Chevron and ExxonMobil claim their announced mergers with Hess and Pioneer take advantage of market efficiencies, but a closer look reveals an antiquated tax provision likely sweetening these dangerous deals. Antitrust authorities must carefully review the serious risks entailed in these proposed mergers. In parallel, the United States federal government needs to end large tax-free reorganizations—the most egregious way in which American taxpayers are subsidizing monopolistic practices, writes Niko Lusiani.
In new research, Valentino Larcinese and Alberto Parmigiani find that the 1986 Reagan tax cuts led to greater campaign spending from wealthy individuals, who benefited the most from this policy. The authors argue that a very permissive system of political finance, combined with the erosion of tax progressivity, created the conditions for the mutual reinforcement of economic and political disparities. The result was an inequality spiral hardly compatible with democratic ideals.
Many financial commentators thought that the surge of retail investors participating in the stock market, the most notable of whom boosted “meme stocks” like GameStop, would democratize corporate governance and improve prosocial firm behavior, including the promotion of environmental, social, and governance (ESG) goals. In new research, Dhruv Aggarwal, Albert H. Choi, and Yoon-Ho Alex Lee find evidence that the exact opposite took place.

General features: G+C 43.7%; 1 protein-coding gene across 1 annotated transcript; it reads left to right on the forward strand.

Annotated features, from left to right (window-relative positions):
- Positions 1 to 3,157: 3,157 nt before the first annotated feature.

Kroger and Albertsons say they need to merge to compete with Walmart. Claire Kelloway argues that what they really want is Walmart’s monopsony power, and permitting mergers on these grounds will only harm suppliers, workers, and consumers.
Does an inventor’s political identity influence their productivity? In a new paper, Joseph Engelberg, Runjing Lu, William Mullins, and Richard Townsend examine the impacts of the 2008 and 2016 United States presidential elections on Democrat and Republican inventors, with a particular focus on the quantity and quality of patents after the country elects a new president.
Seventeen former chief economists of the Federal Trade Commission and the Department of Justice Antitrust Division urge current Agency heads to separate the legal and economic analysis in the draft Merger Guidelines to strengthen the role of the latter in merger review.
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